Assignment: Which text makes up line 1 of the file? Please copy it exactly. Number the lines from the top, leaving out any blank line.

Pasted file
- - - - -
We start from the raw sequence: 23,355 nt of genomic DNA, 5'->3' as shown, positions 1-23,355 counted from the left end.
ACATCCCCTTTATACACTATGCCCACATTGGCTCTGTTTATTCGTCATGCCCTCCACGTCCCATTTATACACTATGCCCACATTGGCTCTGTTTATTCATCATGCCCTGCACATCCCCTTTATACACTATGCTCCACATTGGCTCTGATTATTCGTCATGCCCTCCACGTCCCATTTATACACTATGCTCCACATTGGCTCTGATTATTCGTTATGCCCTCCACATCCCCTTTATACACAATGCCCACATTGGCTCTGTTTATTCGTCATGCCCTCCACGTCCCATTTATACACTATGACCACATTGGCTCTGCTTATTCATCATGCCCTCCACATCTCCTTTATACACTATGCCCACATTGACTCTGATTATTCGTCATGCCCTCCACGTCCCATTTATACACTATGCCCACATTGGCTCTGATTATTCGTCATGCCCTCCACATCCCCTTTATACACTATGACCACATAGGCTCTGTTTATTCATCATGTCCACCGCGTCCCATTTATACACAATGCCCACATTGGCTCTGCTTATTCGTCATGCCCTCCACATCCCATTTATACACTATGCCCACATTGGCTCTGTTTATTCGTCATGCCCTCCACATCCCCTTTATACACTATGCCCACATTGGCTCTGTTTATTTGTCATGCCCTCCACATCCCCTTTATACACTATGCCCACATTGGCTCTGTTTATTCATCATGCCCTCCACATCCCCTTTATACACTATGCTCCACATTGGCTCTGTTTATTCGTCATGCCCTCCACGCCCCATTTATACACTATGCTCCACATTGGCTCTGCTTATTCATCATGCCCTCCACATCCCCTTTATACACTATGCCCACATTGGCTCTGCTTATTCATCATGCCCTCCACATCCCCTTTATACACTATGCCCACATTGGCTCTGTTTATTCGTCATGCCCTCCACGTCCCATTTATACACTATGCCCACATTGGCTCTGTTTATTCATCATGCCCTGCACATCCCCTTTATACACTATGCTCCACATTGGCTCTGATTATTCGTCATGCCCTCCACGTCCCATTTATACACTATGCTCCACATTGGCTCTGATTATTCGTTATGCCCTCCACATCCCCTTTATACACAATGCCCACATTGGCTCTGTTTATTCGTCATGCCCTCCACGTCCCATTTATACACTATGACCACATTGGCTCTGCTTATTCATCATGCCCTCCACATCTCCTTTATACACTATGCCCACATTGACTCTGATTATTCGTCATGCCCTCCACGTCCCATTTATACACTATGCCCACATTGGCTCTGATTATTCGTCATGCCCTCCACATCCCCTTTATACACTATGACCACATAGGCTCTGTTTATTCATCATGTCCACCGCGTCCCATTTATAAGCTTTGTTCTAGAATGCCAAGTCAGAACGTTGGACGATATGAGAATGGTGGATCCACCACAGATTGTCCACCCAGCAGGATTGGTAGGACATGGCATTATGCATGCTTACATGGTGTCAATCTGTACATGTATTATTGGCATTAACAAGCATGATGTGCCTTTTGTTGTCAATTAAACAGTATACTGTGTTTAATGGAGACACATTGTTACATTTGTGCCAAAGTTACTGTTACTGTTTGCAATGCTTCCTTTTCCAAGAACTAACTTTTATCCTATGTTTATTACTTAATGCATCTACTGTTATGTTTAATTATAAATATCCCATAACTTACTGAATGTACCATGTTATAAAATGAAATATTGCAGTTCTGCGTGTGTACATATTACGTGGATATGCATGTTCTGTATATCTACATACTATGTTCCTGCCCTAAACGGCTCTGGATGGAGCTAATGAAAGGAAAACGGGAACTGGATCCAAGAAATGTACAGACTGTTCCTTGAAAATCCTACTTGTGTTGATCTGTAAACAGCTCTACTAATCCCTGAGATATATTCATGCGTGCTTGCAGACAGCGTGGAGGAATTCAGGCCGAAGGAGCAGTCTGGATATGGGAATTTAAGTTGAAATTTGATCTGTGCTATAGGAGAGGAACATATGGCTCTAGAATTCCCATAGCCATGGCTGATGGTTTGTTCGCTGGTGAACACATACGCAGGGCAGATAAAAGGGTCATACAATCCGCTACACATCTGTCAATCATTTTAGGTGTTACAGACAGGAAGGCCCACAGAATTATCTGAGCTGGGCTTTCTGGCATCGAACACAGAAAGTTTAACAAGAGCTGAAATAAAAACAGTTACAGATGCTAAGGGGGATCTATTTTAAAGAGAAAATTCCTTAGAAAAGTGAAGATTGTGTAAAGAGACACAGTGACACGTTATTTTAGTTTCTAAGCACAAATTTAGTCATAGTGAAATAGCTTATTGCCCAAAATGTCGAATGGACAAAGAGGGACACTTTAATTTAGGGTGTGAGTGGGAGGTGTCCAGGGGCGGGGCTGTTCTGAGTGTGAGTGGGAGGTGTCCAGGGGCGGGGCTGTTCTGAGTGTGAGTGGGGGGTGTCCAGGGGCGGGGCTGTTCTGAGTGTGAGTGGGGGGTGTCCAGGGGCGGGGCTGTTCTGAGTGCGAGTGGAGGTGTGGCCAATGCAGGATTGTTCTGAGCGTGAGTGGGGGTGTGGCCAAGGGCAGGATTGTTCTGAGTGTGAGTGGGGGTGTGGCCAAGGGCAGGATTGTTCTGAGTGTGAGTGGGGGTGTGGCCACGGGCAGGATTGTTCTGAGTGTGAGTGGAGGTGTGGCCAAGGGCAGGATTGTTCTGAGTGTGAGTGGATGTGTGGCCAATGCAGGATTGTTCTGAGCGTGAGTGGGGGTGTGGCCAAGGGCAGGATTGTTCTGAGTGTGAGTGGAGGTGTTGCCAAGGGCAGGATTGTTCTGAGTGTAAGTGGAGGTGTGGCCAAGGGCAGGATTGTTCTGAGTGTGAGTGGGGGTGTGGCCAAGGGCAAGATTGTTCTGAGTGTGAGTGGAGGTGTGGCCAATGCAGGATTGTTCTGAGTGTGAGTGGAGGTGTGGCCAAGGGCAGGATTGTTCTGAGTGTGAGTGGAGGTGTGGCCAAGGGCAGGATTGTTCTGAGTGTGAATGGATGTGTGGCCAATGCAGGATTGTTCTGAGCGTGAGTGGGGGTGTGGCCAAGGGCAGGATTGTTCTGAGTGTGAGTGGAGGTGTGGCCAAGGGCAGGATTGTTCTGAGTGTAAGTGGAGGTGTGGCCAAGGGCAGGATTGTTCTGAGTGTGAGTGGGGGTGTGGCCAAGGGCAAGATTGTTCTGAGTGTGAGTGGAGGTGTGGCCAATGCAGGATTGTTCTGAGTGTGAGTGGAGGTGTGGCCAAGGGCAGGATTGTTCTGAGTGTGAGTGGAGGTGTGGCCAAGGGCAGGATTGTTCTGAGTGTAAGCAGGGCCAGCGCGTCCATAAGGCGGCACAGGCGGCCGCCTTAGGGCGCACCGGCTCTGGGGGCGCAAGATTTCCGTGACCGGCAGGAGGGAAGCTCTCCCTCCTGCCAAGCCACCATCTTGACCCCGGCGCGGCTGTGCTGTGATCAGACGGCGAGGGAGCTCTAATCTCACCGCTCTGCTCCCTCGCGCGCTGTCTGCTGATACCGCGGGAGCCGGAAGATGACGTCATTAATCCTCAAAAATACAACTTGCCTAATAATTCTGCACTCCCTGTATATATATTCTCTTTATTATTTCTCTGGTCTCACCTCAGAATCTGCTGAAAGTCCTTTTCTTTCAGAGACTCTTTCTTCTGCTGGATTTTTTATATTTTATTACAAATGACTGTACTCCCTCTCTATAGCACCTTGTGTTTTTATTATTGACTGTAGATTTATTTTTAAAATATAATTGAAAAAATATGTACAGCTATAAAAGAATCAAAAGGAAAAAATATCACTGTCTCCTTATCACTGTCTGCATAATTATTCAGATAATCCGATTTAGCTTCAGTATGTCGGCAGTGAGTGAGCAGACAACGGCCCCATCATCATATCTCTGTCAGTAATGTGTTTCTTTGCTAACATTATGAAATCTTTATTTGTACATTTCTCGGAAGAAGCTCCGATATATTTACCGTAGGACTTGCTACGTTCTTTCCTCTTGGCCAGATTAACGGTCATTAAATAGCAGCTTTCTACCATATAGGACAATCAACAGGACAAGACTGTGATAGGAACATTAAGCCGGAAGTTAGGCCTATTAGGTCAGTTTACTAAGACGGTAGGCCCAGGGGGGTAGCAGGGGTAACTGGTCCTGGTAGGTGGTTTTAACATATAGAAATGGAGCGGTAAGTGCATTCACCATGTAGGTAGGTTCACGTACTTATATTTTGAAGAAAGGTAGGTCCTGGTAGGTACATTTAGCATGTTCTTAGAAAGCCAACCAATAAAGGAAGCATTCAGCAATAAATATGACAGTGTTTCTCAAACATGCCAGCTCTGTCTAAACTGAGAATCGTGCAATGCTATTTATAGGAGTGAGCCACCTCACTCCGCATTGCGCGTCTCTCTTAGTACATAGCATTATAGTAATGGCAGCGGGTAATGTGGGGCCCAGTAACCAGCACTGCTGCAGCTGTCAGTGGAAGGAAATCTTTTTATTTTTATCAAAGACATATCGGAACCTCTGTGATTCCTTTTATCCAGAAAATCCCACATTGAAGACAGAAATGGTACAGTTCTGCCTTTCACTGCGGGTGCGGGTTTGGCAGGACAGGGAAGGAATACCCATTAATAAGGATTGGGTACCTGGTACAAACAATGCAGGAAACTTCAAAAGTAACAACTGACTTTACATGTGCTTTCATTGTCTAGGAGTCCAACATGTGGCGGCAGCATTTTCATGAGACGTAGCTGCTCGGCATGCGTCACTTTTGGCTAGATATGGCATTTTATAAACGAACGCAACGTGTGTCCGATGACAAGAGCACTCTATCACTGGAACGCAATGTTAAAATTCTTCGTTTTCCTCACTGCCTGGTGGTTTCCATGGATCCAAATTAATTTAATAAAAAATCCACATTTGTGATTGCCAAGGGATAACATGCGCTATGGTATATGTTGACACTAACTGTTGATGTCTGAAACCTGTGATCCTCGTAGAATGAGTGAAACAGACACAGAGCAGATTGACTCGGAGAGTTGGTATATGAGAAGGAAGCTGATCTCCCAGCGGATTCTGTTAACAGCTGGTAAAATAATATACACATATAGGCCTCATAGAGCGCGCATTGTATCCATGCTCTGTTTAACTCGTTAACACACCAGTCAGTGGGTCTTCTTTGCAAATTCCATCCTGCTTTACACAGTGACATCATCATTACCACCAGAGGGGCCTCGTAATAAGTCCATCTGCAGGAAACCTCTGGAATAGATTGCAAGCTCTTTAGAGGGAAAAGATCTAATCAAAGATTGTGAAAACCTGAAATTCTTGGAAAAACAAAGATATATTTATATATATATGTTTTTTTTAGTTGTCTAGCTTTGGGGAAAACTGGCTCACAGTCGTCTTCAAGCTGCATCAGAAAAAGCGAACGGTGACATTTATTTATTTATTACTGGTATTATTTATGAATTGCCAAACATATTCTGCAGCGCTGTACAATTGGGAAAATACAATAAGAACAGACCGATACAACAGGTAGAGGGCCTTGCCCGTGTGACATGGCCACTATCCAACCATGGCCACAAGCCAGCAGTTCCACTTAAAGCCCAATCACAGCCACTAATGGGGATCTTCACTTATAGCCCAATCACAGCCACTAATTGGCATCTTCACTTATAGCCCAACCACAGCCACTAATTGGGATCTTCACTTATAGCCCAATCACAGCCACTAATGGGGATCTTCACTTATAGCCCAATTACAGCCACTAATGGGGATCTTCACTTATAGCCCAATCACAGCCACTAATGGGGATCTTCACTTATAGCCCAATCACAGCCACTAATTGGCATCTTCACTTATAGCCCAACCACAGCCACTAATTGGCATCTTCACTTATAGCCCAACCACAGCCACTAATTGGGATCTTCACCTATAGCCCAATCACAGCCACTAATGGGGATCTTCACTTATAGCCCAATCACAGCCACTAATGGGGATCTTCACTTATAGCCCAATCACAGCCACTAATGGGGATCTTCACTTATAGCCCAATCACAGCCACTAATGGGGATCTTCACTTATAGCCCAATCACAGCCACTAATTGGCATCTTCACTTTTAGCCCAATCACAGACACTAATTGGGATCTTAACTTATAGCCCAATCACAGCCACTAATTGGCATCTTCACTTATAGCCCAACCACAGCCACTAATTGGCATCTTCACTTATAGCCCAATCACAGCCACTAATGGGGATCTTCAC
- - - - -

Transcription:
We start from the raw sequence: 23,355 nt of genomic DNA, 5'->3' as shown, positions 1-23,355 counted from the left end.